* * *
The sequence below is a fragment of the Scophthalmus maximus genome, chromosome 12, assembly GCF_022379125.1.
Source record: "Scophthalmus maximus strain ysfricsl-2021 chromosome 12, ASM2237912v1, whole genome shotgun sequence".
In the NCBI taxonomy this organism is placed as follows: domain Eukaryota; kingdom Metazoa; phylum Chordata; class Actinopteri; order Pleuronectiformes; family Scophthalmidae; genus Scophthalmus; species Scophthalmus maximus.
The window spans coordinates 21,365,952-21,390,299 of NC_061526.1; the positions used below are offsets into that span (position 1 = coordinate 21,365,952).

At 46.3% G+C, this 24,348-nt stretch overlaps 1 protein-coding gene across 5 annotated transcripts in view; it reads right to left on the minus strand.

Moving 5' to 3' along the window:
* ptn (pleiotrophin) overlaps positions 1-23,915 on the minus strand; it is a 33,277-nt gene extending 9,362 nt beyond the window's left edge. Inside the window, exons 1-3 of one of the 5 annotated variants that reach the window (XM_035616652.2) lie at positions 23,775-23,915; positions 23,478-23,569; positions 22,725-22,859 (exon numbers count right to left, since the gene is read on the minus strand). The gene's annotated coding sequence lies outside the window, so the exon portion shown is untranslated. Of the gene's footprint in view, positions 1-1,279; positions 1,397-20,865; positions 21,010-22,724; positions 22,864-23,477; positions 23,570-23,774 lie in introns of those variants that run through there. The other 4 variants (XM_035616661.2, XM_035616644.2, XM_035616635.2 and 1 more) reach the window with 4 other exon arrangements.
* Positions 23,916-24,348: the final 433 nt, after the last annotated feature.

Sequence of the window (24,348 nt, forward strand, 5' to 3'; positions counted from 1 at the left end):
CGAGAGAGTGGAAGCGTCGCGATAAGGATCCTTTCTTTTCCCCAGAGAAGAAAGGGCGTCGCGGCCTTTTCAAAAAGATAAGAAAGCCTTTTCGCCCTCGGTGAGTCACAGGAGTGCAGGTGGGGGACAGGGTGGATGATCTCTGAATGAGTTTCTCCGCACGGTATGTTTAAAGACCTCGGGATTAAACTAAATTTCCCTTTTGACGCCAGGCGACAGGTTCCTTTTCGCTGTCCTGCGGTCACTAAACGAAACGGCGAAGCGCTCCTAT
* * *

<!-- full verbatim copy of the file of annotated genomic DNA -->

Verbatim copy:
The sequence below is a fragment of the Scophthalmus maximus genome, chromosome 12, assembly GCF_022379125.1.
Source record: "Scophthalmus maximus strain ysfricsl-2021 chromosome 12, ASM2237912v1, whole genome shotgun sequence".
In the NCBI taxonomy this organism is placed as follows: domain Eukaryota; kingdom Metazoa; phylum Chordata; class Actinopteri; order Pleuronectiformes; family Scophthalmidae; genus Scophthalmus; species Scophthalmus maximus.
The window spans coordinates 21,365,952-21,390,299 of NC_061526.1; the positions used below are offsets into that span (position 1 = coordinate 21,365,952).

At 46.3% G+C, this 24,348-nt stretch overlaps 1 protein-coding gene across 5 annotated transcripts in view; it reads right to left on the minus strand.

Moving 5' to 3' along the window:
* ptn (pleiotrophin) overlaps positions 1-23,915 on the minus strand; it is a 33,277-nt gene extending 9,362 nt beyond the window's left edge. Inside the window, exons 1-3 of one of the 5 annotated variants that reach the window (XM_035616652.2) lie at positions 23,775-23,915; positions 23,478-23,569; positions 22,725-22,859 (exon numbers count right to left, since the gene is read on the minus strand). The gene's annotated coding sequence lies outside the window, so the exon portion shown is untranslated. Of the gene's footprint in view, positions 1-1,279; positions 1,397-20,865; positions 21,010-22,724; positions 22,864-23,477; positions 23,570-23,774 lie in introns of those variants that run through there. The other 4 variants (XM_035616661.2, XM_035616644.2, XM_035616635.2 and 1 more) reach the window with 4 other exon arrangements.
* Positions 23,916-24,348: the final 433 nt, after the last annotated feature.

Sequence of the window (24,348 nt, forward strand, 5' to 3'; positions counted from 1 at the left end):
CGAGAGAGTGGAAGCGTCGCGATAAGGATCCTTTCTTTTCCCCAGAGAAGAAAGGGCGTCGCGGCCTTTTCAAAAAGATAAGAAAGCCTTTTCGCCCTCGGTGAGTCACAGGAGTGCAGGTGGGGGACAGGGTGGATGATCTCTGAATGAGTTTCTCCGCACGGTATGTTTAAAGACCTCGGGATTAAACTAAATTTCCCTTTTGACGCCAGGCGACAGGTTCCTTTTCGCTGTCCTGCGGTCACTAAACGAAACGGCGAAGCGCTCCTAT